Many entrepreneurs hit the ground running with their businesses without taking the proper steps to protect their personal assets. Unfortunately, without the proper protection in place, events like work-related vehicle or in-office accidents, faulty products, sexual harassment, breach of contract suits, and employment discrimination claims could take you from being a successful business owner to the verge of bankruptcy.
Protect your personal assets from business problems
I’m Neil Fridman with the Fridman Law Firm PLLC. Today, I want to help you understand how forming an LLC or other business entity can protect your personal assets from problems that might arise in your business. Forming a business entity is all about building layers of protection between yourself and the things that might go wrong as you run your company.
Building layers of protection
The first thing forming a proper entity does is build a barrier between your personal assets and your business. Business entities build an asset shield. If you operate a business without forming a legal entity, you are considered a sole proprietor. While this is the easiest way to become your own boss, sole proprietors often operate using their own social security number, which exposes their personal assets to the business.
When you form an LLC, a corporation, or another legal business entity, you’ll obtain an employer identification number or EIN, which will allow you to open a business banking account and separate your personal assets from the company’s assets.
This means that your personal assets are protected from creditors and lawsuits, and in most cases, you only stand to lose the money you invest in the company. This asset shield is the primary reason business owners set up proper business entities.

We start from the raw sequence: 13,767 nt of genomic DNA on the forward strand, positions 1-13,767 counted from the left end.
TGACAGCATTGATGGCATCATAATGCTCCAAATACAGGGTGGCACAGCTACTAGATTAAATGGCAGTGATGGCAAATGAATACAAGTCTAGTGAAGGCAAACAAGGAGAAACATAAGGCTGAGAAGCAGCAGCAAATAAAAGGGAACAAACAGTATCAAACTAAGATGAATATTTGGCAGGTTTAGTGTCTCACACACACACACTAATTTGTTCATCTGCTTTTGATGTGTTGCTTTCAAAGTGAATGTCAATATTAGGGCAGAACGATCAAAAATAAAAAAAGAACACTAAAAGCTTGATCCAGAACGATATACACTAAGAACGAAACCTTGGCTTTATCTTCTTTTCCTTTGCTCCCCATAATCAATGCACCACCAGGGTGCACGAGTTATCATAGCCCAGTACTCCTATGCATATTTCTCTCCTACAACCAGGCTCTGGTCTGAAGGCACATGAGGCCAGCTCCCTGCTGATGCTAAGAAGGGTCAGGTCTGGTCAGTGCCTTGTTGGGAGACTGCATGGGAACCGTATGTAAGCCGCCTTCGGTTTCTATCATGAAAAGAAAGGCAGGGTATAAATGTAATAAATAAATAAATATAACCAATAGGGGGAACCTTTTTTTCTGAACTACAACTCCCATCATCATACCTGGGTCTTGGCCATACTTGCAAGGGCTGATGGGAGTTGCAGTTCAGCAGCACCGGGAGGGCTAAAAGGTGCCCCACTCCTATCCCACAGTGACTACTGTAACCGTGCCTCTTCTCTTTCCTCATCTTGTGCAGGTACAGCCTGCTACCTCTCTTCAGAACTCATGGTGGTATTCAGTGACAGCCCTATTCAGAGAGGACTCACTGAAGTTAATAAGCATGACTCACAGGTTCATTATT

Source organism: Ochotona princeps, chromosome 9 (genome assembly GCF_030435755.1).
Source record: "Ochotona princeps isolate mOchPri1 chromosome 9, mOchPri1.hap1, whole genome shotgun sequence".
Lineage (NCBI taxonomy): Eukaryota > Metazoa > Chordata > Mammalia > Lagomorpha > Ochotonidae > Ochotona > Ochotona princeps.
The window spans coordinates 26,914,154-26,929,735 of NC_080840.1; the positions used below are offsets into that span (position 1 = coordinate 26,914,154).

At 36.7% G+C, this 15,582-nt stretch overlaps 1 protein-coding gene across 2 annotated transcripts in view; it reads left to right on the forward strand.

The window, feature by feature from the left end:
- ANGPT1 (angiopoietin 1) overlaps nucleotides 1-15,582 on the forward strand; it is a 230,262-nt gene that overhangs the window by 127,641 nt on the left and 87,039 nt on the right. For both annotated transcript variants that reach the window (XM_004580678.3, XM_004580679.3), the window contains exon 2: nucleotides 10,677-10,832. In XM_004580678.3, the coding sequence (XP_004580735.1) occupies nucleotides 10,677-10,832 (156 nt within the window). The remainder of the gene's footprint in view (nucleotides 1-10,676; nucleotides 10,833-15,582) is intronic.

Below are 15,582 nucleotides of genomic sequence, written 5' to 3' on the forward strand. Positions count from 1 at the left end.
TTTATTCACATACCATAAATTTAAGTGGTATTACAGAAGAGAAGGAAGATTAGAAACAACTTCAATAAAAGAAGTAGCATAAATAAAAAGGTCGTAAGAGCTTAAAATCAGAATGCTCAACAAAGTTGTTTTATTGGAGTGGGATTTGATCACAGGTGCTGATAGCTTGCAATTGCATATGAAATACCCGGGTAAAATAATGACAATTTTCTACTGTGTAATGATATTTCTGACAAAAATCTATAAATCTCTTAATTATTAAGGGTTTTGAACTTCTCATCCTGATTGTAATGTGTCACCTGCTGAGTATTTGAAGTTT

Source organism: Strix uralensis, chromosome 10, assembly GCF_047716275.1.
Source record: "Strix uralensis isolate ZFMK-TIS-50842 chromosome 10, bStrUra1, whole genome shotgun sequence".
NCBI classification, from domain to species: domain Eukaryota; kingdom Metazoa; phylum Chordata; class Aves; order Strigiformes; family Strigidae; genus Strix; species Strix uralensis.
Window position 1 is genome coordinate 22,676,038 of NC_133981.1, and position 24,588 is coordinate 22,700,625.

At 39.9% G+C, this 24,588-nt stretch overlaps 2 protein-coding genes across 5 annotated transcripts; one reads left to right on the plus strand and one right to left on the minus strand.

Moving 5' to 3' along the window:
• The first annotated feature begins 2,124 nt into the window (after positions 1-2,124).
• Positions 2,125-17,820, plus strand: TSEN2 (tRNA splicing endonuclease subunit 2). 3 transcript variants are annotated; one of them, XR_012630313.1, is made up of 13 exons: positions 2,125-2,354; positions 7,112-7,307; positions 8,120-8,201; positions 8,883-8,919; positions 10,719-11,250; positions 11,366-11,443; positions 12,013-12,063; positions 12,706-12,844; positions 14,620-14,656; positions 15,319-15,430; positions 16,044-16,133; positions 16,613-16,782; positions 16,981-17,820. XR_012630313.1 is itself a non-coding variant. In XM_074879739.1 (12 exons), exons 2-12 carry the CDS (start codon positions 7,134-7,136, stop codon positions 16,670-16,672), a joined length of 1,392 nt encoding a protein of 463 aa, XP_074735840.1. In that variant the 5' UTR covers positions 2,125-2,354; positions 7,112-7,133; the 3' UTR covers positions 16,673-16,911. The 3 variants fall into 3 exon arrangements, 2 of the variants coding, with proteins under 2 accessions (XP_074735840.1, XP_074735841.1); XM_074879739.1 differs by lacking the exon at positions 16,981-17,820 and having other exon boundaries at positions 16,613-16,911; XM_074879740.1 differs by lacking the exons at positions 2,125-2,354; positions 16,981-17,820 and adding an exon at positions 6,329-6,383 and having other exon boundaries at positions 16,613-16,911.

Forming a business entity will also allow you to obtain an additional layer of protection through business insurance. In addition to protecting your personal assets, an entity gives you access to various types of business insurance.
Depending on the type of business you own, you may work with clients that require you to carry a specific general liability or product liability insurance policy. The most common policies are general liability insurance, professional liability insurance, and business property insurance.
Other types of insurance to protect you
But there are other types of insurance, and depending on what type of business you own, you’ll want to explore more options specific to your industry. Insurance for your company can help you minimize your financial losses, protect you against certain legal claims and unexpected events, cover your employees’ medical expenses and lost wages, improve your businesses credibility, and more.
Separating your personal assets from the business and helping you obtain additional layers of protection through insurance are the two primary ways a business entity protects your personal assets. However, it’s important to keep in mind that there are some exceptions to limited liability.
How you could lose that protection
Forming an entity does not offer absolute protection to business owners. As the owner of a business, you can still be held personally liable if you a) personally and directly injure someone, b) personally guarantee a bank loan which your business defaults on, c) intentionally commit fraud, or d) treat the business as an extension of your personal affairs and co-mingle assets of your business with your personal assets.